Information Security News
by Sean Gallagher
Over a week after the revelation of a fatal flaw in the most recent versions of the OpenSSL cryptographic library—the encryption at the heart of much of the Internet’s security—a large number of systems associated with the Tor anonymizing network remain unpatched and vulnerable to attack. To protect the security of the network, the Tor Project flagged relay servers still susceptible to the Heartbleed bug for rejection, meaning they would not be allowed to pass traffic to the core of the network.
The Heartbleed bug, which allows attackers to retrieve bits of memory from the encryption engine, still affects about 10 percent of the relays and gateways that allow users to connect to the network, which could expose the encryption keys and even the IP addresses of users.
In a blog post on April 7, the Tor Project alerted users of the bug, which affected the Tor client, relay, and bridge software; Tor’s “Hidden Service” darknet Web services; and even its internal directory servers. The Orbot client for Android was also vulnerable. The Tor Project team has been moving to provide patches for all of the components, and most of the core network was quickly secured.
Mission-critical satellite communications relied on by Western militaries and international aeronautics and maritime systems are susceptible to interception, tampering, or blocking by attackers who exploit easy-to-find backdoors, software bugs, and similar high-risk vulnerabilities, a researcher warned Thursday.
Ground-, sea-, and air-based satellite terminals from a broad spectrum of manufacturers—including Iridium, Cobham, Hughes, Harris, and Thuraya—can be hijacked by adversaries who send them booby-trapped SMS text messages and use other techniques, according to a 25-page white paper published by penetration testing firm IOActive. Once a malicious hacker has remotely gained control of the devices, which are used to communicate with satellites orbiting in space, the adversary can completely disrupt mission-critical satellite communications (SATCOM). Other malicious actions include reporting false emergencies or misleading geographic locations of ships, planes, or ground crews; suppressing reports of actual emergencies; or obtaining the coordinates of devices and other potentially confidential information.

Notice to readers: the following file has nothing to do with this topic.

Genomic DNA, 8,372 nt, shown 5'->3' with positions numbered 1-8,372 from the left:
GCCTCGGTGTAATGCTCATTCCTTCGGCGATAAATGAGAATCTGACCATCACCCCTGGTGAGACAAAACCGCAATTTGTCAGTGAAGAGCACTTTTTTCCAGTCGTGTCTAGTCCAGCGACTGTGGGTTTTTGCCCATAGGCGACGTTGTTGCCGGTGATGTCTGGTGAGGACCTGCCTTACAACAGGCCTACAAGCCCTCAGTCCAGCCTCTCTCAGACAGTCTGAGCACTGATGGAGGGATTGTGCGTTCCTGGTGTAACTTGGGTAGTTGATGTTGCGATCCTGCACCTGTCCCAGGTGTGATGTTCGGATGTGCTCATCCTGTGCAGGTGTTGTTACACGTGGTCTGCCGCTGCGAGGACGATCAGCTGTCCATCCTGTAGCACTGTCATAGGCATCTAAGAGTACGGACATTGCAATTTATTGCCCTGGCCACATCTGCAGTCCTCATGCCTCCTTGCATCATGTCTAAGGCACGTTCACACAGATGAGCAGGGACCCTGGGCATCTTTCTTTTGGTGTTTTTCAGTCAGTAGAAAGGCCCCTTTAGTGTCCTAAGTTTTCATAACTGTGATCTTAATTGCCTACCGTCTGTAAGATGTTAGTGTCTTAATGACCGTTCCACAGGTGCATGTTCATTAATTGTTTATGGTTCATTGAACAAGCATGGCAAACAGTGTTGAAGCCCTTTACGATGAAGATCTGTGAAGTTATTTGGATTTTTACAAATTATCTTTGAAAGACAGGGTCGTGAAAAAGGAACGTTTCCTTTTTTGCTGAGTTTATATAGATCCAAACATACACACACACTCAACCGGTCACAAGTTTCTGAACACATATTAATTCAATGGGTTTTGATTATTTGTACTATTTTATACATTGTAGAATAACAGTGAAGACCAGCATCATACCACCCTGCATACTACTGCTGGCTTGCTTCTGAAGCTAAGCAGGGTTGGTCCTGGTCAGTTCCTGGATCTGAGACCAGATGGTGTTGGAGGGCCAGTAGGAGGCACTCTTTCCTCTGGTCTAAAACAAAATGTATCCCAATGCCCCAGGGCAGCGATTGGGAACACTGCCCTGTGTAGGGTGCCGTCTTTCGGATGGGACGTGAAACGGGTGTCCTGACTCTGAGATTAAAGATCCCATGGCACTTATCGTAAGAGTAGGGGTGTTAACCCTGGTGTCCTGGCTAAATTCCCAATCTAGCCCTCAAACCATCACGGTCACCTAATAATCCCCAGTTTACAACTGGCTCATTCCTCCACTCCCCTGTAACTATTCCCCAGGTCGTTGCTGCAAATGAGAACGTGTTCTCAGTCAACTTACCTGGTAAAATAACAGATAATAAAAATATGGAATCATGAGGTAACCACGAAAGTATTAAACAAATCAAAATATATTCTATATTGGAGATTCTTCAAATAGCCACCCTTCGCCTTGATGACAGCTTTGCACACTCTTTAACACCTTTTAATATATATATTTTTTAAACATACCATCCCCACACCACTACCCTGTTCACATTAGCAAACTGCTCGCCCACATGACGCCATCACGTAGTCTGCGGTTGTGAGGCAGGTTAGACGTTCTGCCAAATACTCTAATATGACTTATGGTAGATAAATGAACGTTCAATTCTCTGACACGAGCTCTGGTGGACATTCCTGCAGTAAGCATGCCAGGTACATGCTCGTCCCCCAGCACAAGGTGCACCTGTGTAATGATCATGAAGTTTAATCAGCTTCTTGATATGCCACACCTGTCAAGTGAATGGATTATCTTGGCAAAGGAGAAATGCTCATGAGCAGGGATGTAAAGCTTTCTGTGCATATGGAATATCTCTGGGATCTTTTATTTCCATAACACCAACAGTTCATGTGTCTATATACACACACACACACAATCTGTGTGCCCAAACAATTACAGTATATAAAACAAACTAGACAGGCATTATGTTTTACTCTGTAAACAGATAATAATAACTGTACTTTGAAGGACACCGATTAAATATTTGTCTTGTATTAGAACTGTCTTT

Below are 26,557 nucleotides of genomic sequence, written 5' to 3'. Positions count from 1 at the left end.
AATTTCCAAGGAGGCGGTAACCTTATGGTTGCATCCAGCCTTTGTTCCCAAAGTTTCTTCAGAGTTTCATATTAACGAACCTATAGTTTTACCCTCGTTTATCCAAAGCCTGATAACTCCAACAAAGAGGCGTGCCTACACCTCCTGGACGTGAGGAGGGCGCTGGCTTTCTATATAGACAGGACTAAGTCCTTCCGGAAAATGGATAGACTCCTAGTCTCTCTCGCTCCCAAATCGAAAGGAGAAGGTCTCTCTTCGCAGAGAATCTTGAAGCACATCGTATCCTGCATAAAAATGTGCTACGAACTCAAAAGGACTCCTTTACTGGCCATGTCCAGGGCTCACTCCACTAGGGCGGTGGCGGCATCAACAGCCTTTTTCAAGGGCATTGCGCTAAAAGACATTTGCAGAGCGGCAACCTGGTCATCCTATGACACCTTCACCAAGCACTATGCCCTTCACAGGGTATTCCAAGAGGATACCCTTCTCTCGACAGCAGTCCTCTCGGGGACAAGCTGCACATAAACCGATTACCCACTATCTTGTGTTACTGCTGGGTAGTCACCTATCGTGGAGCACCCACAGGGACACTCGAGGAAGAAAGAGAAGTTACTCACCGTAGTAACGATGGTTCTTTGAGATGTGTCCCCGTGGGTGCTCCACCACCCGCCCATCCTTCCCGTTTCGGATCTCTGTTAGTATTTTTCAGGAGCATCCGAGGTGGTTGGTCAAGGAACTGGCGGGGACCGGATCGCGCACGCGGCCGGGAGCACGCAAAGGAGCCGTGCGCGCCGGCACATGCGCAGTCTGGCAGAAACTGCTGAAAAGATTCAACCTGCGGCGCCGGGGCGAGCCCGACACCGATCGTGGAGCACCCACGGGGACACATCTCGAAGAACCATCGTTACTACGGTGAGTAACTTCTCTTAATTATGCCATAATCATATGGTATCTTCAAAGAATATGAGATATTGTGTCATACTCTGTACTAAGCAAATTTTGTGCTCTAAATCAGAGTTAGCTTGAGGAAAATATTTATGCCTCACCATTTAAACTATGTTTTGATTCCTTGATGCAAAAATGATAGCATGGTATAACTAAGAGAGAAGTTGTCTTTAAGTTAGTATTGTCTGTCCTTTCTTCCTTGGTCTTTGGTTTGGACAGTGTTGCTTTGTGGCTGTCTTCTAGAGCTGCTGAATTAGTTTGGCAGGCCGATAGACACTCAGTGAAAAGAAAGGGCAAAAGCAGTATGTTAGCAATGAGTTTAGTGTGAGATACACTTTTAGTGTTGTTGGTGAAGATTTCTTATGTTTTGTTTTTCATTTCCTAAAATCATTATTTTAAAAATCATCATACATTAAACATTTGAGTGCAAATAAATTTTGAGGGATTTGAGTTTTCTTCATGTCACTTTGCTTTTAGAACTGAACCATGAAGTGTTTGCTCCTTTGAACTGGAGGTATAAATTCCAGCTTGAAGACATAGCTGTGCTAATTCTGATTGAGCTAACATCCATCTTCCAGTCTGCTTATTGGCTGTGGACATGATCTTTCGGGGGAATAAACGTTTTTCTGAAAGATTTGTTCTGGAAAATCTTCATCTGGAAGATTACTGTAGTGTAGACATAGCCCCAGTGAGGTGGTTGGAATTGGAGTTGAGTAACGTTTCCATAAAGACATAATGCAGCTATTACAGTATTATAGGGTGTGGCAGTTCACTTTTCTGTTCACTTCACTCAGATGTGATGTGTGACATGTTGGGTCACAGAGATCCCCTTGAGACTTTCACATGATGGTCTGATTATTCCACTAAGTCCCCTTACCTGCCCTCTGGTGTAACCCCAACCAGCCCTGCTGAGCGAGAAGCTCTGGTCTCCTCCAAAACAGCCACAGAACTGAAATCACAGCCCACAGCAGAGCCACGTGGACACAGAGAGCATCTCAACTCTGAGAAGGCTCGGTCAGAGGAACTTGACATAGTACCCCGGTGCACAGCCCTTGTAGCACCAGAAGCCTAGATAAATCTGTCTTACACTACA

"If one of these affected devices can be compromised, the entire SATCOM infrastructure could be at risk," Ruben Santamarta, IOActive's principal security consultant, wrote. "Ships, aircraft, military personnel, emergency services, media services, and industrial facilities (oil rigs, gas pipelines, water treatment plants, wind turbines, substations, etc.) could all be impacted by these vulnerabilities."
I received this week a very valuable e-mail from the DNP Technical Committee Chair, Mr. Adrew West, who pointed an excellent observation and it's the very slow adoption of DNP3 Secure Authentication Version 5, which is the latest security enhancement for the DNP3 protocol. I want to talk today about this standard and the advantages of adopting it into your DNP3 SCADA system.
This standard has two specific objectives:
This standard minimize the following risks:
The following diagram shows the implementation architecture for this standard:
|DNP Application Layer|
|DNP Secure Authentication|